CVS involves sampling of placental tissue rather than amniotic fluid and can be performed between 11 and 14 weeks. There are two routes used for CVS either transabdominal which is now the preferred option or the transcervical route if the former is not possible.
The transabdominal route was developed in the late 1980s and involves a similar technique to that of second trimester amniocentesis. There are various techniques for performing CVS and as there are no studies comparing techniques, the operators should use one that they are most familiar with. Nevertheless, the technique preferred by the author is as follows. It is an aseptic single operator technique, under continuous ultrasound guidance where the operator performs the ultrasound scan and the needling. A 20-gauge needle is inserted percutaneously directly into the placenta being careful not to enter the amniotic sac. The stylet of the needle is removed by an assistant and a 20-ml syringe with 5 ml of heparinized saline is attached to the needle. Negative pressure is then applied to the syringe and the needle moved backwards and forwards in the placenta a few times to suction placen-tal tissue within the needle. While the negative pressure is maintained the needle is then withdrawn and the contents syringed into a sterile container.
The older transcervical approach was developed in the early 1980s. This is now used rarely when the placenta is low and posterior and is not approachable directly by the transabdominal route. This is a 2-operator technique with the patient in the lithotomy position. While one operator scans transabdominally with the transducer in the mid-line, the other operator attaches a tenaculum to the cervix and inserts a 2-mm CVS forceps through the cervix into the placenta under ultrasound guidance and takes a sample.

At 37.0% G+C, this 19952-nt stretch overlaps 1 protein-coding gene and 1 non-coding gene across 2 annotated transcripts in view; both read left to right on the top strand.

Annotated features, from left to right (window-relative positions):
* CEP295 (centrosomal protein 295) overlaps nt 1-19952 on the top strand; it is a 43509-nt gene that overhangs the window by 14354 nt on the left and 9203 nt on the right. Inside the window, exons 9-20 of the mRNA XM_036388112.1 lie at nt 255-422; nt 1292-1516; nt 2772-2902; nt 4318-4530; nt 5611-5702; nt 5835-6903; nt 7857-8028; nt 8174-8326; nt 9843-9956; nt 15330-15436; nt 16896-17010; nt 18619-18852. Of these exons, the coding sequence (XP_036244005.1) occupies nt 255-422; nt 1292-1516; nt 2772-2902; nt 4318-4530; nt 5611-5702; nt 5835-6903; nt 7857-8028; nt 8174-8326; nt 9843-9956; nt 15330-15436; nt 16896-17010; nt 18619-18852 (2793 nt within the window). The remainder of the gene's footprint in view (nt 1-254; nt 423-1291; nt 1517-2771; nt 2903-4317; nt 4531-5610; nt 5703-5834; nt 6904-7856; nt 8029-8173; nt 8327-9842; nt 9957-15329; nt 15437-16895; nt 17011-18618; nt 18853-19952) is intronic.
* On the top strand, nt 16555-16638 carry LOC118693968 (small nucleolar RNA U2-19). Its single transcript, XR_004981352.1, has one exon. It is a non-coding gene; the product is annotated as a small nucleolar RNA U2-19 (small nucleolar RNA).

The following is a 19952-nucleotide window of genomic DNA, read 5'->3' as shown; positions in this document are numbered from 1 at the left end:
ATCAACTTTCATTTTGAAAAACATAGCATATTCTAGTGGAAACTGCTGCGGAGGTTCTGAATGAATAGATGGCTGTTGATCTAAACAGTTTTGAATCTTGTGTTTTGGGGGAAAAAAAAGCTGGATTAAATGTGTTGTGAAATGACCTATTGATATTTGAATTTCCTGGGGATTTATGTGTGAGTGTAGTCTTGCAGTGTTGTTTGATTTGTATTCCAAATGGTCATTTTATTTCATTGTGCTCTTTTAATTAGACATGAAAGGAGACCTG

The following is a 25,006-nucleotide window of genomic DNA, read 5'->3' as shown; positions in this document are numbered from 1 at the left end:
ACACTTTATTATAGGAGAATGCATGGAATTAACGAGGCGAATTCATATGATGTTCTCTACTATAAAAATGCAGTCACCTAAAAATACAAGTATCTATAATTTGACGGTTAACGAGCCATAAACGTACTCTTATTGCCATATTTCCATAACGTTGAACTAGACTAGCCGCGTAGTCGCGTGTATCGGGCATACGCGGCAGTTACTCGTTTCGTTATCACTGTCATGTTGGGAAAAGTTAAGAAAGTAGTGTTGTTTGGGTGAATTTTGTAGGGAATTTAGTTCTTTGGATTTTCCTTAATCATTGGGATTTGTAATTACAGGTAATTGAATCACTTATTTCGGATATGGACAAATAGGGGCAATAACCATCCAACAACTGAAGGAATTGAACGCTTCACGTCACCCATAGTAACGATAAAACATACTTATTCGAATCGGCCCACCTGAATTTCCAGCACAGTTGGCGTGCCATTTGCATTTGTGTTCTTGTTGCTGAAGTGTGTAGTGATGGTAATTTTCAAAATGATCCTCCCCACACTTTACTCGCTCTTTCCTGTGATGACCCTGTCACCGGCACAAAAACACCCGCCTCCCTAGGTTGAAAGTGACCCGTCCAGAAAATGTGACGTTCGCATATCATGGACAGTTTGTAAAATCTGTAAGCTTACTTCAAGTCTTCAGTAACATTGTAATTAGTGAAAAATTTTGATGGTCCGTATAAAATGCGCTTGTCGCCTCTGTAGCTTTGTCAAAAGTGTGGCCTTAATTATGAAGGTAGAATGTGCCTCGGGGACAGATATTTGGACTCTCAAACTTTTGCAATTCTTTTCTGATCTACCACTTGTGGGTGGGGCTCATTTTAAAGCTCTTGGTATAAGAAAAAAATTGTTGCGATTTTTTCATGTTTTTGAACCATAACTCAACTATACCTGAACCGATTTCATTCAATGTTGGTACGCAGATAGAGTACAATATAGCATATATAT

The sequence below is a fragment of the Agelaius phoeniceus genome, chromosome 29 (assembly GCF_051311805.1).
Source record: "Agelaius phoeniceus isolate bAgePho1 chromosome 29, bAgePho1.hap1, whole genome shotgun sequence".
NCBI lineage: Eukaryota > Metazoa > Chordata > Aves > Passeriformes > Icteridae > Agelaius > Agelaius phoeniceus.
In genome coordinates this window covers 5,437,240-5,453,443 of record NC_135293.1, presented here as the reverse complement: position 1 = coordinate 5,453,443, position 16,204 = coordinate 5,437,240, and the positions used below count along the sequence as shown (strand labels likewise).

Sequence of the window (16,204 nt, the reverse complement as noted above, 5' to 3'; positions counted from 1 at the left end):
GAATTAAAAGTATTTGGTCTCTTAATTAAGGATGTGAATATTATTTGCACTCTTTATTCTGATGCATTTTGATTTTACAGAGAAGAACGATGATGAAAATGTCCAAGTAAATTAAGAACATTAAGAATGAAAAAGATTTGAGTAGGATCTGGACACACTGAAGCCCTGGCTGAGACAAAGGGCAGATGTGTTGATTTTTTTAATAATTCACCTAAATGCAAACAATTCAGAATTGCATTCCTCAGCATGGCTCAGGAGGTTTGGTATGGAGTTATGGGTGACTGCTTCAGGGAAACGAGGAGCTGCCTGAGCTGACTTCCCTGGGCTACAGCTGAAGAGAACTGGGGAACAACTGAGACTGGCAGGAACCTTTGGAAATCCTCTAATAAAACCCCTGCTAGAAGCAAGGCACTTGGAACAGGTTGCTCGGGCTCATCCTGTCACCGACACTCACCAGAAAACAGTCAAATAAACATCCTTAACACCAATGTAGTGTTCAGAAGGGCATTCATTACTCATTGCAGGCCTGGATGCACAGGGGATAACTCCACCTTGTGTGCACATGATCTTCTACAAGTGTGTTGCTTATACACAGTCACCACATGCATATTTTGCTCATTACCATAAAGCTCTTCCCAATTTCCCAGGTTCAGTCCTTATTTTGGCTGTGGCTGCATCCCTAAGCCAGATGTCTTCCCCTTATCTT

Meta-analysis of the randomized trials of transcervical CVS yields an excess loss rate in the CVS group of 3.7% compared to mid-trimester amniocentesis . One study reported a significantly lower miscarriage of transabdominal CVS compared to the transcervical , which is then comparable to that after amniocentesis. The transabdominal approach is preferred, not just because it may be associated with a lower miscarriage risk, but also because it avoids putting the women through an uncomfortable procedure in the lithotomy position.
It is now recommended that CVS is not performed before 10 weeks because of the reported association of early CVS and isolated fetal limb disruption and oro-mandibular hypoplasia. However, large series of CVS performed after 10 weeks do not show any increase in the rate of limb defects .
Cytogenetic analysis of the CVS sample is similar to that of amniocentesis. However, placental karyotype may not be exactly the same as the fetus, especially if there has been a post-zygotic non-disjunctive event after cells destined to become the placenta have separated off from those giving rise to the fetus. Confined placental mosaicism occurs in around 1% of chorionic villus samples and will require reanalysis with a second trimester amniocentesis. Mosaicism is only confirmed in the fetus in about 10% of cases.
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